• Banks must confirm they have completed all due diligence checks on applicants opening accounts for the purpose of the investment.
  • Investment in UK government bonds is being excluded, among other changes to the investment rules.

EU Settlement Scheme

This Statement of Changes provides for the full opening of the EU Settlement Scheme from 30 March 2019 for EEA and Swiss nationals and their family members to obtain the UK immigration status which they will require in order to remain in the UK permanently after the UK’s withdrawal from the European Union.

  • Provision is made for the ‘specified date’, by which EEA and Swiss citizens will need to be continuously resident in the UK and certain relevant family relationships will need to be formed, to be 29 March 2019 in the no-deal scenario, rather than 31 December 2020.
  • In line with the citizens' rights agreements reached with Switzerland and the non-EFTA EEA countries (Iceland, Liechtenstein and Norway), nationals of those countries and their family members will also be able to apply under the scheme.
  • EEA and Swiss nationals and their family members will also be able to apply under the scheme from outside the UK.
  • The scheme will be open to the family members of British citizens who were exercising their free movement rights under EU law before returning to the UK (‘Surinder Singh’ cases), and to the family members of certain dual British/EU citizens (‘Lounes’ cases);
  • The scheme will also be open to others lawfully resident in the UK by virtue of a ‘derivative right’ to reside, based on wider EU law, including 'Chen carers', 'Zambrano carers' and others.
  • There will be no application fee under the scheme (as announced in January 2019).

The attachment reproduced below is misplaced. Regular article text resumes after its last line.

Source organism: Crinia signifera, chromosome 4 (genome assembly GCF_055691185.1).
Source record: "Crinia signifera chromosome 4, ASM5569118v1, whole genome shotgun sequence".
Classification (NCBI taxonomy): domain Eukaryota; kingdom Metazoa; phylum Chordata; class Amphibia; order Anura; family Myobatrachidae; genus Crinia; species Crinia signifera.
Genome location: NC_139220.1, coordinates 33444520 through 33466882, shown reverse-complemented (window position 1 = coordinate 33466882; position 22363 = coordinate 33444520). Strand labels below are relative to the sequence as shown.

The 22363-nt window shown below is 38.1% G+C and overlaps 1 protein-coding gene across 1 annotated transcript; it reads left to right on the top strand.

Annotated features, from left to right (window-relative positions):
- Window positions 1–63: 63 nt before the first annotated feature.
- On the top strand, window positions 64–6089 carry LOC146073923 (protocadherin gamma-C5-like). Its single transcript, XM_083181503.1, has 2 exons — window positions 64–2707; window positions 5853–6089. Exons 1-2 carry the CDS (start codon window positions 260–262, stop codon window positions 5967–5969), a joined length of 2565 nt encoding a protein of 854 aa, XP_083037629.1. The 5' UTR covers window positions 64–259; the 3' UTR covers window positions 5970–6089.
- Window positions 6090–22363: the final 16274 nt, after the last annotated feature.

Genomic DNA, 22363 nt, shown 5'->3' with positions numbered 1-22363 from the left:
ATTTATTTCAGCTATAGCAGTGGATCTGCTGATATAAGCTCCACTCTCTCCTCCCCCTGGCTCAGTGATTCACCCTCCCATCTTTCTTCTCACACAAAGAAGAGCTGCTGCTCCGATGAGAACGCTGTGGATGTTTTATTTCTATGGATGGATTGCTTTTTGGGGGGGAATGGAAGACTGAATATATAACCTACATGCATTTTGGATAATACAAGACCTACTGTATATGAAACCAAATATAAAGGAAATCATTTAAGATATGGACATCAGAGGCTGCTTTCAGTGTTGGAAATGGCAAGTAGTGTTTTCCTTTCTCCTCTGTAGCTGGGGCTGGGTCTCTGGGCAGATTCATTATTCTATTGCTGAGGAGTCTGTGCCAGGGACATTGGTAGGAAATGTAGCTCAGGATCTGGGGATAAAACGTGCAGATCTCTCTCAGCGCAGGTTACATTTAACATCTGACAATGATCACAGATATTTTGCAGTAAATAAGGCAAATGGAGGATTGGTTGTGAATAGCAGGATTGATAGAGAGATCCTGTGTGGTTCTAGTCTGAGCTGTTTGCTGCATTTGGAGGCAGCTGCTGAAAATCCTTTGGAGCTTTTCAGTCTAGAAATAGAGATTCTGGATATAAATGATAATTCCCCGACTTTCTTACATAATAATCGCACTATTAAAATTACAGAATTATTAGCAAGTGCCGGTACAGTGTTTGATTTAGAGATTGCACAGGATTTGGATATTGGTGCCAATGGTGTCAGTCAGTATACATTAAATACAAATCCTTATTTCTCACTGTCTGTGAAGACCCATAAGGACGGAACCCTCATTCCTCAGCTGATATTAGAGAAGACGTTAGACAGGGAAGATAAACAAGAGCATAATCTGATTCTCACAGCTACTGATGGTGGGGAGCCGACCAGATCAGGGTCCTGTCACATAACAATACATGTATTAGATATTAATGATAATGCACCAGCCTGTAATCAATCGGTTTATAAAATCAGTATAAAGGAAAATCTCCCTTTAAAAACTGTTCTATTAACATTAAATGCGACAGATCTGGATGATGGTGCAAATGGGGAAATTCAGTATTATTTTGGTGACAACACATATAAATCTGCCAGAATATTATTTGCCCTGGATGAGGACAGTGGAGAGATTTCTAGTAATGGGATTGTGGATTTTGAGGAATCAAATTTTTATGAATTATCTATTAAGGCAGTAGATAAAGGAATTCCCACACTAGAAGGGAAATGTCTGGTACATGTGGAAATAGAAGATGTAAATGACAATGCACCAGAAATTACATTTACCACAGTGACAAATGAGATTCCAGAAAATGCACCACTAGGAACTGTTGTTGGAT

• In certain circumstances, an application under the scheme may be made on a paper application form rather than through the online application process.
  • Applicants in the UK will be able to rely on a wider range of documents as proof of their identity and nationality: their valid national identity card as well as their valid passport for an EEA or Swiss citizen; and their valid passport or biometric residence permit as well as their valid biometric residence card, for a non-EEA/Swiss family member.
  • There will be scope for applicants to submit their identity document by post to be checked and returned to them quickly, as an alternative to using the identity verification app or visiting one of the support locations.
  • A non-EEA/Swiss citizen who is the family member of an EEA/Swiss citizen with status granted under the EU Settlement Scheme may apply for an entry clearance to join that EEA/Swiss citizen in the UK, or to accompany them here, whether for a short stay or to make an application under the scheme in the UK.

Other Changes

  • The Statement of Changes also extends beyond July 2019 the Tier 2 (General) salary exemption for nurses, medical radiographers, paramedics and secondary school teachers in mathematics, physics, chemistry, computer science and Mandarin.
  • The list of countries in Appendix H, which benefit from streamlined documentary requirements for Tier 4 applications, is being updated. Brazil, Kazakhstan, Mauritius, Oman, Peru and Tunisia have met the criteria for inclusion. Argentina, the Maldives, and Trinidad and Tobago are being removed from the list.

Action items

  • Employers who may be affected are encouraged to contact their immigration specialist for case-specific advice.

This alert was prepared with information provided by Newland Chase.

DISCLAIMER: The information contained in this immigration alert has been abridged from laws, court decisions, and administrative rulings and should not be construed or relied upon as legal advice. If you have specific questions regarding the applicability of this information, please contact Peregrine © 2019 Peregrine Immigration Management Ltd.